Hydroplaning can cause you to quickly lose control of your vehicle and likely wind up in an accident. Because of how dangerous hydroplaning is and how easily it can happen, we thought it is best to explain why hydroplaning happens and provide some tips for when you’re stuck driving in the rain.
You should always drive cautiously and never over the speed limit, but these tips will hopefully help make you more aware of the conditions for hydroplaning and help keep you safe on the roadway.
What is Hydroplaning?
Hydroplaning occurs when a vehicle enters a depth of water and the tires are unable to move the water away fast enough for them to maintain contact with the road. The tires wind up essentially floating on a layer of water.
Without the tires making contact with the road it is difficult or even impossible to control your vehicle, and thus, increases the chances of being involved in motor vehicle accidents.
There are two primary reasons why your tires will not be able to remove enough water to prevent hydroplaning. First, you are traveling through water at a high rate of speed which does not allow enough time for the tires to move water before more water is present. This causes hydroplaning and a high rate of speed makes keeping control of your vehicle that much more difficult.
The second reason why your tires would be unable to move enough water to prevent you from hydroplaning is if the tread on your tires has worn down significantly. The channels and grooves in your tires are specifically made to offset water while driving (besides helping to grip the road)
Over time and with mileage, this tread diminishes and grows smaller. Without the grooves and channels being deep enough, the tires cannot move enough water away and hydroplaning happens. Which leads to motor vehicle accidents that were avoidable.
Tips to Avoid Hydroplaning
Here are some great tips to keep in mind to avoid hydroplaning:
Try to Wait it Out
It’s not always possible, but if you’re not in a hurry to reach your destination and you want to avoid the risk, try waiting for the storm to pass or at least for it to let up enough for the roads to be a little less wet. This can save you from a scary situation and a lot of headaches.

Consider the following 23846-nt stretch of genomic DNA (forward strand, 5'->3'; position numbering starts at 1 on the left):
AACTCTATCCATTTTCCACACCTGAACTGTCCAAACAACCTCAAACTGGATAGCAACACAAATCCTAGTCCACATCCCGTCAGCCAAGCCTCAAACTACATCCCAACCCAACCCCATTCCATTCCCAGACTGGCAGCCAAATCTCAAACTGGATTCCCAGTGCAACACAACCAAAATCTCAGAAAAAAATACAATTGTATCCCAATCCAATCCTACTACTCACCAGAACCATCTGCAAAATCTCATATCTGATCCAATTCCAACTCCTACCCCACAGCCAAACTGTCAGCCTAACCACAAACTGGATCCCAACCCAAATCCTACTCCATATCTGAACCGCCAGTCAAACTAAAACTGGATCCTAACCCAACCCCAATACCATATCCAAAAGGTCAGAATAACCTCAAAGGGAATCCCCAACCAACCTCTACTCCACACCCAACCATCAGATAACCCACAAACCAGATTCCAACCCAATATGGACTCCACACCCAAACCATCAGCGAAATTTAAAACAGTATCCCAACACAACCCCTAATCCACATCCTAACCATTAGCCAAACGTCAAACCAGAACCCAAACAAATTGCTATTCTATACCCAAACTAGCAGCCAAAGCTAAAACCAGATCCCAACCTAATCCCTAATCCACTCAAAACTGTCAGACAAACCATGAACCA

Drive Slow, Use Your Headlights
It can be difficult to break habits, especially if you’re on a highway, but it’s often better when driving in the rain to drive a good bit slower. Add to that, you should always have your headlights on in the rain to improve visibility.
Slowing down just a little can help you avoid hydroplaning and having your lights on can help you avoid obstacles in the road.
Never Pass Through Plowing Water
One rule that you’ve probably heard often is to never pass through flowing water if you don’t know its depth. This is so true.
Moving water can easily cause you to lose control of your vehicle and if it is deeper than you think, you’ll have more to worry about than just hydroplaning as you could submerge your vehicle.
Avoid Using Cruise Control
Cruise control is convenient when you’re traveling long distances, but if you have to travel in any kind of bad weather, it is best avoided. When it rains and you put on cruise control, you lose time to react, which may be necessary if you start to hydroplane.
Switching back to regular control of your vehicle while hydroplaning can be too much and cause you to lose control and get into an accident.
Check Your Tires
One of the best ways to prevent yourself from hydroplaning is to make sure your tires are in good shape. Bald tires are a disaster waiting to happen even during normal weather, but when you add water to the mix it is even more dangerous.
Change your tires out regularly and avoid wet roads if the tread is starting to thin.
To Sum Up
There you have it, a few of our best tips to prevent hydroplaning. We hope the next time you’re out driving and the streets are wet, these tips will help save you from potential danger.